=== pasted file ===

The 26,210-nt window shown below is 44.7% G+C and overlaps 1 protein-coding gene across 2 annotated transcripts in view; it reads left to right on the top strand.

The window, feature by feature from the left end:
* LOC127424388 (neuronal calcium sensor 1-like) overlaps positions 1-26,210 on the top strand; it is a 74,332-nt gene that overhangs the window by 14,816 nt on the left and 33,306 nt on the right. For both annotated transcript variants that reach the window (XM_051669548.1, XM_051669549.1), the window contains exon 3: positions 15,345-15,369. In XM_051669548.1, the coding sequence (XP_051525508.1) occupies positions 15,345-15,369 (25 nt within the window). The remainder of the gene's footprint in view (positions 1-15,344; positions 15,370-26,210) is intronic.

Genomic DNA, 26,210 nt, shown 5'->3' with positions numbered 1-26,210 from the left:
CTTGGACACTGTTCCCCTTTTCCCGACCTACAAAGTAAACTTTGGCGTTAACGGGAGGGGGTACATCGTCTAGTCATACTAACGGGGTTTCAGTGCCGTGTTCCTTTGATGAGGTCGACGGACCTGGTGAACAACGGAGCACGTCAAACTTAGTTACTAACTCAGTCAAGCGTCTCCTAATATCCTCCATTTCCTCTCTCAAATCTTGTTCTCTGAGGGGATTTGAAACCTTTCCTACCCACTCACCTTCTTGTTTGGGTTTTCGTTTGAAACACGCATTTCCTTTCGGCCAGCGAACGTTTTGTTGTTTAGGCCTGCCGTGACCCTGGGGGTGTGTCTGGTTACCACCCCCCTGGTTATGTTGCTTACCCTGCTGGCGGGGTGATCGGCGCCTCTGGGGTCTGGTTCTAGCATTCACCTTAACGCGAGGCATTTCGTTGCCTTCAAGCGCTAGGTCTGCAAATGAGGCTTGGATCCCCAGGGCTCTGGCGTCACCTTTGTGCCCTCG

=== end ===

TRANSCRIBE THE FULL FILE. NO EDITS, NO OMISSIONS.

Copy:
The 26,210-nt window shown below is 44.7% G+C and overlaps 1 protein-coding gene across 2 annotated transcripts in view; it reads left to right on the top strand.

The window, feature by feature from the left end:
* LOC127424388 (neuronal calcium sensor 1-like) overlaps positions 1-26,210 on the top strand; it is a 74,332-nt gene that overhangs the window by 14,816 nt on the left and 33,306 nt on the right. For both annotated transcript variants that reach the window (XM_051669548.1, XM_051669549.1), the window contains exon 3: positions 15,345-15,369. In XM_051669548.1, the coding sequence (XP_051525508.1) occupies positions 15,345-15,369 (25 nt within the window). The remainder of the gene's footprint in view (positions 1-15,344; positions 15,370-26,210) is intronic.

Genomic DNA, 26,210 nt, shown 5'->3' with positions numbered 1-26,210 from the left:
CTTGGACACTGTTCCCCTTTTCCCGACCTACAAAGTAAACTTTGGCGTTAACGGGAGGGGGTACATCGTCTAGTCATACTAACGGGGTTTCAGTGCCGTGTTCCTTTGATGAGGTCGACGGACCTGGTGAACAACGGAGCACGTCAAACTTAGTTACTAACTCAGTCAAGCGTCTCCTAATATCCTCCATTTCCTCTCTCAAATCTTGTTCTCTGAGGGGATTTGAAACCTTTCCTACCCACTCACCTTCTTGTTTGGGTTTTCGTTTGAAACACGCATTTCCTTTCGGCCAGCGAACGTTTTGTTGTTTAGGCCTGCCGTGACCCTGGGGGTGTGTCTGGTTACCACCCCCCTGGTTATGTTGCTTACCCTGCTGGCGGGGTGATCGGCGCCTCTGGGGTCTGGTTCTAGCATTCACCTTAACGCGAGGCATTTCGTTGCCTTCAAGCGCTAGGTCTGCAAATGAGGCTTGGATCCCCAGGGCTCTGGCGTCACCTTTGTGCCCTCG